- The Samsung US Support team has tweeted on how to check your smart TVs for viruses.
- The tweet was promptly removed, so a wave of speculation took form on social media.
- More likely than not, this was just bad timing for Samsung to remind its users of the dangers of IoT viruses.
Everything that’s connected to the internet is vulnerable one way or another. However, people may easily neglect that their IoT devices are just as capable of getting infected with a virus as their computer or laptop. Smart TVs are a classic example of that, as people may think that there’s a special kind of immunity that shrouds them, which there isn’t. Samsung Support USA has tried to remind owners of their smart TVs of this very fact, urging them to regularly scan them for viruses. The particular tweet though has been removed by now, which is something that has caused greater concern to the people. Was Samsung trying to imply that something terrible is going on with their TVs, and is there a virus that’s spreading? Why would the support team remove the guiding video that showed how to scan your OLED TV for viruses?
As Samsung has not provided any official responses on the matter yet, people have indulged in multi-branching speculative hypothesis formulation, which is the favorite activity of user communities anyway. Some assume that Samsung was trying to warn its users of a new infection problem without admitting a vulnerability in the operating system of their TVs. Others say that the Korean manufacturer thought that the particular tweet was too far fetched and that the US support team was trying to highlight a problem that is not there, thus causing unneeded fuzz.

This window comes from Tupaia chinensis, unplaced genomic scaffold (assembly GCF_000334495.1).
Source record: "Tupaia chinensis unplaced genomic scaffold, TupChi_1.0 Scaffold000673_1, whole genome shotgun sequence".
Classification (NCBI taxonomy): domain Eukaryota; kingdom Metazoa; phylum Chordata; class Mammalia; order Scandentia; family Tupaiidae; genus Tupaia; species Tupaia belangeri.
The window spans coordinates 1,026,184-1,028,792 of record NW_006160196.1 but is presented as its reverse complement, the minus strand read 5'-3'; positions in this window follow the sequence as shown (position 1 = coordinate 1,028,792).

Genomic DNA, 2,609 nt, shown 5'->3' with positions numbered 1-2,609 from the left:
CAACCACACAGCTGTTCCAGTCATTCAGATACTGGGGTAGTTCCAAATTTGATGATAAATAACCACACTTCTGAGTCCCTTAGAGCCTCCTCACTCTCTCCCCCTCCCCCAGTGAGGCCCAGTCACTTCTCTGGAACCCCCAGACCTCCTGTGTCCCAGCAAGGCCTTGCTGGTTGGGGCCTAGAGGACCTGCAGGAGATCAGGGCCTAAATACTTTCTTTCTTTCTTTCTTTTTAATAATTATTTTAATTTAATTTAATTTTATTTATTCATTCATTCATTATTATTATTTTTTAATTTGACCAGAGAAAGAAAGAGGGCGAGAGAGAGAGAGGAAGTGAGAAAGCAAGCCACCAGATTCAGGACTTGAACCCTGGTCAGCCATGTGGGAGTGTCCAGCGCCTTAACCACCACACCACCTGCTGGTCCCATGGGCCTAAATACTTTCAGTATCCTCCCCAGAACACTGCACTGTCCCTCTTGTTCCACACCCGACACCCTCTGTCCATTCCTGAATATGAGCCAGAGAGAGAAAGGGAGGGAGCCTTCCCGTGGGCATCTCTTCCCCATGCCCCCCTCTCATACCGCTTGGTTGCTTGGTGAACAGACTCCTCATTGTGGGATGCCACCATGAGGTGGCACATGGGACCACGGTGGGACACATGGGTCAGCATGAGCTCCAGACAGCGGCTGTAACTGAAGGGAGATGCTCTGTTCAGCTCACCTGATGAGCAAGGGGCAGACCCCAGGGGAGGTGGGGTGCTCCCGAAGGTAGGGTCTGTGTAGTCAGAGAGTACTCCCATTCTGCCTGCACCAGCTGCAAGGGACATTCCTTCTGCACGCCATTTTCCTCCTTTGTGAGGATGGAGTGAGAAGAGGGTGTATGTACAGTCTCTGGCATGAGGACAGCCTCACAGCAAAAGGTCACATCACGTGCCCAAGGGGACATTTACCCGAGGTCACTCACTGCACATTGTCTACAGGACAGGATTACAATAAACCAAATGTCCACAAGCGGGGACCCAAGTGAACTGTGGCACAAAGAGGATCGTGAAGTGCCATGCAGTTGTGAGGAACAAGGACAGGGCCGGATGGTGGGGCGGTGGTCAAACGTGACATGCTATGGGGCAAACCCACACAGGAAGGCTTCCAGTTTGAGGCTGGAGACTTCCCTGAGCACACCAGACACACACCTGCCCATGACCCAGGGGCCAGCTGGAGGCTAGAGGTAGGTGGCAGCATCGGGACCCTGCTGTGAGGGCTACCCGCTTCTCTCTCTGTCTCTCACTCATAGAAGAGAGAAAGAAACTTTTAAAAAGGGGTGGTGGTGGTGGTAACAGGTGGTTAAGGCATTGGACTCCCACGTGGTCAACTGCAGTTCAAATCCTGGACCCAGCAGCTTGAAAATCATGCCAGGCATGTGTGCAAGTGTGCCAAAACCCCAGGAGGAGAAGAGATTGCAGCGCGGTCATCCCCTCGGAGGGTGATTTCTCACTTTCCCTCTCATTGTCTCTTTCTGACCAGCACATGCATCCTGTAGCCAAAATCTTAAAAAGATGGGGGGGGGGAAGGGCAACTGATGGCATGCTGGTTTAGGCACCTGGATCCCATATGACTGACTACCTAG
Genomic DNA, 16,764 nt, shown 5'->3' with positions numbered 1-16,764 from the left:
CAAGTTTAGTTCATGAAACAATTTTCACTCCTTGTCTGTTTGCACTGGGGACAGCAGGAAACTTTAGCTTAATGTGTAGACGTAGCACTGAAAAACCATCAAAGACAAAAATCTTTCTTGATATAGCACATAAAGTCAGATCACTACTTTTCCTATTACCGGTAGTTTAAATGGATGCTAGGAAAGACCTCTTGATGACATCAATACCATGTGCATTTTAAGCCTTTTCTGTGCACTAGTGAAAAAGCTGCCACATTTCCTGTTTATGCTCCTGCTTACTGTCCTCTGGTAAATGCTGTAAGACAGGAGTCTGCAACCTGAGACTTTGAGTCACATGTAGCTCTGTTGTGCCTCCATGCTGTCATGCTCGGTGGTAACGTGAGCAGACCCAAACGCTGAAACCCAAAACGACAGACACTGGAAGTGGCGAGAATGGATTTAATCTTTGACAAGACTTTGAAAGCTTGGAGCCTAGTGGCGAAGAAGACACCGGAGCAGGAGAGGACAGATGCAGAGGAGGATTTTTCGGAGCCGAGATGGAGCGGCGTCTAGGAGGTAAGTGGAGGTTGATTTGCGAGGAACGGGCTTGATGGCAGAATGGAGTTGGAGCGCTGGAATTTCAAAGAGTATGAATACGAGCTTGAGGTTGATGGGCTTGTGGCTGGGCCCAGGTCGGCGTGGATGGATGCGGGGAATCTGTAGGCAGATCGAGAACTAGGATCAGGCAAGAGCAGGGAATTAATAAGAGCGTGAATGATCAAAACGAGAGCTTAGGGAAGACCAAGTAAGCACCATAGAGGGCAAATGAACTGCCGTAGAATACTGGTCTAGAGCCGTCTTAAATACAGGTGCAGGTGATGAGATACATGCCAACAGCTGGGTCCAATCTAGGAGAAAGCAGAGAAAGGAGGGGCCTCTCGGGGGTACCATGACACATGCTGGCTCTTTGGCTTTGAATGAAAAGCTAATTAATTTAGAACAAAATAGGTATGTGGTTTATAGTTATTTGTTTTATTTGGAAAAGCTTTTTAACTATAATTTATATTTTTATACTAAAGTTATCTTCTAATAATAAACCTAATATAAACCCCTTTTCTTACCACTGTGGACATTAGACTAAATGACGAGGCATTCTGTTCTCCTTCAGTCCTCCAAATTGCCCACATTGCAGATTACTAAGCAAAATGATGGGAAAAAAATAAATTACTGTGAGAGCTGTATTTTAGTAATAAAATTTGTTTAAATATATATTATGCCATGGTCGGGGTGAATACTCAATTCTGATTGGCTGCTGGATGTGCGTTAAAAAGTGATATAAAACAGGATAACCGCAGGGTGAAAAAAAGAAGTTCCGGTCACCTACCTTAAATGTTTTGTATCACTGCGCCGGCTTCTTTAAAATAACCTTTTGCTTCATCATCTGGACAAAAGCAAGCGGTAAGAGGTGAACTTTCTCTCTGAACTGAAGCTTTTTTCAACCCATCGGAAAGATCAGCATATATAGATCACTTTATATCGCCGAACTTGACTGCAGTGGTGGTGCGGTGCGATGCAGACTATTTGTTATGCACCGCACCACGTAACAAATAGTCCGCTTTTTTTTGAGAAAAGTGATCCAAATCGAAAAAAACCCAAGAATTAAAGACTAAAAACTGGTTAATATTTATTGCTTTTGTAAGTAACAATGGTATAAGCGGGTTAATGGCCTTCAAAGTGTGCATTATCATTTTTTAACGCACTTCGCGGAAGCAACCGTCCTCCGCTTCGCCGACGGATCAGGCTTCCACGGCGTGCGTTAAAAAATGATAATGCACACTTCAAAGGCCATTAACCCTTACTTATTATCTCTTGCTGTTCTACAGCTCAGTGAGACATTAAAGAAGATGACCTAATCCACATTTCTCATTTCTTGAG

User forums do not report spikes in virus infections or any unexpected behavior from their TVs, so it is likely that nothing bad is going on. Smart TV viruses are known since 2015, so this is not a new field of risk. In fact, attackers have found ways to exploit vulnerabilities in smart plugs like the Belkin Wemo and pass viruses to devices that are connected with them like smart TVs. This is why Samsung has recently partnered with McAfee, offering the protection software of the popular AV company on its products.
Whatever the real motivation behind Samsung’s US Support team, if you own one, make sure to scan for viruses just in case. The company suggested an interval of “every few weeks”, so why not follow that suggestion as well? In the end, being extra cautious with your WiFi connected devices is never a bad thing to do, as one vulnerable device can lead to the full network compromise, allowing attackers to move deeper and access other devices connected to the same network.